Food supply by boat

We spent three whole days travelling through the lower Amazon. The boat (a private initiative) was loaded with four tonnes of food supplies which were to be distributed to villages along the way. We stopped in the small ‘towns’ of Pebas, Nuevo Pebas, Cochiquinas, Alto Monte, San Isidro, San Pablo, Caballococha and Santa Rosa. The Bora, Huitoto, Tikuna and other ethnic groups inhabit these riverine communities. In all of them, I was able to witness an Amazon that had previously been invisible to me.

Leaving Iquitos headed for Santa Rosa in Peru, the boat Maria Fernanda was carrying four tons of food via the Amazon. Photo: Amazônia Latitude

I could not help but notice, during all of these stops, how these Amazonian villages had changed and how these changes were affecting their livelihoods, culture, way of life and interactions. The communities had become almost entirely dependent on supplies which arrived via cargo boat, like the one I was travelling in. The boat provided everything, from rice, beans, flour, eggs, water, soft drinks and all kinds of fruits and vegetables to building materials, tiles, furniture, clothes, etc.

Aerial picture of the town of alto Monte, on the Amazon. Photo: Amazônia Latitude.

The cargo boat is greeted by the riverine communities as an abundant supply of everything that the forest can no longer give them. One of the captains said to me: ‘I’ve been doing this for 30 years and these villages aren’t what they used to be. Now you see the river, but that’s it; there aren’t any fish.’ He continued: ‘People here don’t like farming anymore; they are increasingly dependent on the cargo boat.’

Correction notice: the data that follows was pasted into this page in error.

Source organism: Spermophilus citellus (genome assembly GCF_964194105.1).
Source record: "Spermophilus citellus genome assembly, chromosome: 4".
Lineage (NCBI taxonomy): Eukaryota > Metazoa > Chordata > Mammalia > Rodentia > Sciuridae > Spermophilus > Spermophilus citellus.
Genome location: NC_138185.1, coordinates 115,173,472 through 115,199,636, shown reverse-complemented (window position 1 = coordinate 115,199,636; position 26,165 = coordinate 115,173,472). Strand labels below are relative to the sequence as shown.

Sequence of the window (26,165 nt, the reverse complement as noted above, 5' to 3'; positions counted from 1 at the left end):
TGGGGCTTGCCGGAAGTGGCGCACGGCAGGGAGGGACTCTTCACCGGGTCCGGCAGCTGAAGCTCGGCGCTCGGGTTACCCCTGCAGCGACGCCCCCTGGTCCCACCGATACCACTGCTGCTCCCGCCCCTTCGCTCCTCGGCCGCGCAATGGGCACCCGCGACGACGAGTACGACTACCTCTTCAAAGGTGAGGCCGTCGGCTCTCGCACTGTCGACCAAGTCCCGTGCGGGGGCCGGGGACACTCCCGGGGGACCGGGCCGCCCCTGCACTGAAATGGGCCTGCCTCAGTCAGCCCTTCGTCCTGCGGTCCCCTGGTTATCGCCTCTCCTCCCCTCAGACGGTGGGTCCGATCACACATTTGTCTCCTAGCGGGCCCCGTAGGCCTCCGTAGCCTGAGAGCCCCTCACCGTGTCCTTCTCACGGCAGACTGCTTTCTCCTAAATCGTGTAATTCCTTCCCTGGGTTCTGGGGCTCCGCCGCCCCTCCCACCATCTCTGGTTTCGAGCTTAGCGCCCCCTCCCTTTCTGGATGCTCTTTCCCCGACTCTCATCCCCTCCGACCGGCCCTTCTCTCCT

Seasonality and migration

In the face of the current coronavirus pandemic, traditional Amazonian populations demand special attention. It is well known that there are seasonal shortages of regional staples from the land. Products like eggs, turtles, watermelons and beach beans do better when the waters recede. International migration of political refugees and those fleeing catastrophes alters traditional riverine relations with the introduction of other nutritional needs and eating habits. The displacement of landless peoples from the South and Southwest to the Amazon reinforces this change: these populations do not know how to plant and harvest crops in the forest unless it has previously been cleared and burned.

Seasonality changes the demographic profile of the local population, causing migration from settlements. Furthermore, the situation of refugees, from both Venezuela and Haiti, and of displaced populations from various parts of the Amazon, is aggravated by COVID-19. Changes in the way of life of traditional populations have made them dependent on goods from the big cities, which arrive in weekly shipments to communities via the river, meaning that the imposition of controls on movement could be catastrophic.

Market relations in the deep Amazon, a region with little external influence, explain the dependence on external goods. These relations restrict riverine communities’ traditional hunting, gathering and production activities to family agriculture for the benefit of agronomists. The population of the Amazon is growing exponentially, so how can production meet supply needs? How can the provision of basic necessities be reinvented without harm to the environment? This is the age-old question at the heart of the problem.